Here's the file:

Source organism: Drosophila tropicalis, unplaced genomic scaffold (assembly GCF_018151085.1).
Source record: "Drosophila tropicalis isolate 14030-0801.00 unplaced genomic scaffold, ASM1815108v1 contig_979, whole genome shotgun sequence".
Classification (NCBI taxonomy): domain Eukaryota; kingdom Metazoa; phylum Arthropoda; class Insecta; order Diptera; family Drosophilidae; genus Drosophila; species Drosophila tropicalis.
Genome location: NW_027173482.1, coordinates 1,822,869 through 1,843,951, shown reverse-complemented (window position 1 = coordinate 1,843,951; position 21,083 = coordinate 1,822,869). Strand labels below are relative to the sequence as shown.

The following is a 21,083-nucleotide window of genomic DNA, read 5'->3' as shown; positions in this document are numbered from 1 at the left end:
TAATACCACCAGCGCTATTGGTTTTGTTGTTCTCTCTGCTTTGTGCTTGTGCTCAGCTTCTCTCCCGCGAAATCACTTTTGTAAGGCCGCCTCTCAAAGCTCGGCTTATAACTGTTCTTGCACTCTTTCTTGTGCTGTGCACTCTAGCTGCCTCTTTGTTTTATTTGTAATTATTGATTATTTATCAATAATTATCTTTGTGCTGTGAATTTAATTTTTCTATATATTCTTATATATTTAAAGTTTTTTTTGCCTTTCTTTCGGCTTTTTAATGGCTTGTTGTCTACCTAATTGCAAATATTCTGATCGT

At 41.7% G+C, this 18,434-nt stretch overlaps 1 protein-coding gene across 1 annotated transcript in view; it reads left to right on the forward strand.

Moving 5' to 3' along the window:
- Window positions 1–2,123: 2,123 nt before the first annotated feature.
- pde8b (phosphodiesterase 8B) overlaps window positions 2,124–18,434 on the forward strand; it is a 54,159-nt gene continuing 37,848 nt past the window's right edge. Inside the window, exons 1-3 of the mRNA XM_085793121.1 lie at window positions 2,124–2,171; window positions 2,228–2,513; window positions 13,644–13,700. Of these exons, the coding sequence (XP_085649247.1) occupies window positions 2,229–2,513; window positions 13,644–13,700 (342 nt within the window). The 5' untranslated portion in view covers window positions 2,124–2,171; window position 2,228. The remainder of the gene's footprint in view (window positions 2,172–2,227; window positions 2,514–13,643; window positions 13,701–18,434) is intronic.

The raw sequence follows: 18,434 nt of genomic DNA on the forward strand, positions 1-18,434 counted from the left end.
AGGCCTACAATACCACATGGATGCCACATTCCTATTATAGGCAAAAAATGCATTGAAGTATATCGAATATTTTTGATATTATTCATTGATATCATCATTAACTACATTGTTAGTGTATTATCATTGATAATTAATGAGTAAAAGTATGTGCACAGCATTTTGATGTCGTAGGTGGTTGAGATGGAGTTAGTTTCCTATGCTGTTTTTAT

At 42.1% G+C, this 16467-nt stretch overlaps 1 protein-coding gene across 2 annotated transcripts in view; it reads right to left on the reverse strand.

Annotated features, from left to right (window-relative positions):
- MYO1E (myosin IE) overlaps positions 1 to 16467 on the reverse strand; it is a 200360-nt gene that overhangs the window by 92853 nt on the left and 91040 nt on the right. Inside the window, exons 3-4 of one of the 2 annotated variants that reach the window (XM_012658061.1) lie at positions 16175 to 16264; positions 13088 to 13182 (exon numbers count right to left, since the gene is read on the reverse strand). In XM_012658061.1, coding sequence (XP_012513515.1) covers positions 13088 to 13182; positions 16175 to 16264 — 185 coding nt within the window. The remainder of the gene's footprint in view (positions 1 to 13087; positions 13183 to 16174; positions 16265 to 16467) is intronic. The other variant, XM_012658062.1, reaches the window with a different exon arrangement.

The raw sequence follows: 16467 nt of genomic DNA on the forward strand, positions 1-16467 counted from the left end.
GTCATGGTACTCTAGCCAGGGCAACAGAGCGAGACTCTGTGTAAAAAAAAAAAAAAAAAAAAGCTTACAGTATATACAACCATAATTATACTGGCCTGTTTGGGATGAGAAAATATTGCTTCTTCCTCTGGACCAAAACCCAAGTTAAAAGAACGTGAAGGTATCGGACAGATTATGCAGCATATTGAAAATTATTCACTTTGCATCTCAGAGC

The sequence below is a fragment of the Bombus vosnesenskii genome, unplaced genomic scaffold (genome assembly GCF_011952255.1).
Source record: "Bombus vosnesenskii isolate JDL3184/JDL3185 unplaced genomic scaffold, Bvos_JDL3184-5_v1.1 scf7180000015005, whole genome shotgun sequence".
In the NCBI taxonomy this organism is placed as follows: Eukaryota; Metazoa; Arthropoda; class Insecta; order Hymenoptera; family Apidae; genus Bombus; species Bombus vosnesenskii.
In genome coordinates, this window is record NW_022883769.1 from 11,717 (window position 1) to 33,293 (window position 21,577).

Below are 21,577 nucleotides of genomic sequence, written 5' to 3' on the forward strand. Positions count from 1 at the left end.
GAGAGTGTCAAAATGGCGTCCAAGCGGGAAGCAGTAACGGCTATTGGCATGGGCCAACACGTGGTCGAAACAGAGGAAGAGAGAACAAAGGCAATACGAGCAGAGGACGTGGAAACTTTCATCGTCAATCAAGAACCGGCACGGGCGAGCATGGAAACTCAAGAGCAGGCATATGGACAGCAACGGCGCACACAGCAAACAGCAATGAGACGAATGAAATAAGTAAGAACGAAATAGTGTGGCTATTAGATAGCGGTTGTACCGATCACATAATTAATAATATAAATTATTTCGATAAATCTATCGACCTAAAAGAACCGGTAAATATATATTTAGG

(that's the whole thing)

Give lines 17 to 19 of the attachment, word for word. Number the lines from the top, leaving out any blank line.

GTCATGGTACTCTAGCCAGGGCAACAGAGCGAGACTCTGTGTAAAAAAAAAAAAAAAAAAAAGCTTACAGTATATACAACCATAATTATACTGGCCTGTTTGGGATGAGAAAATATTGCTTCTTCCTCTGGACCAAAACCCAAGTTAAAAGAACGTGAAGGTATCGGACAGATTATGCAGCATATTGAAAATTATTCACTTTGCATCTCAGAGC

The sequence below is a fragment of the Bombus vosnesenskii genome, unplaced genomic scaffold (genome assembly GCF_011952255.1).
Source record: "Bombus vosnesenskii isolate JDL3184/JDL3185 unplaced genomic scaffold, Bvos_JDL3184-5_v1.1 scf7180000015005, whole genome shotgun sequence".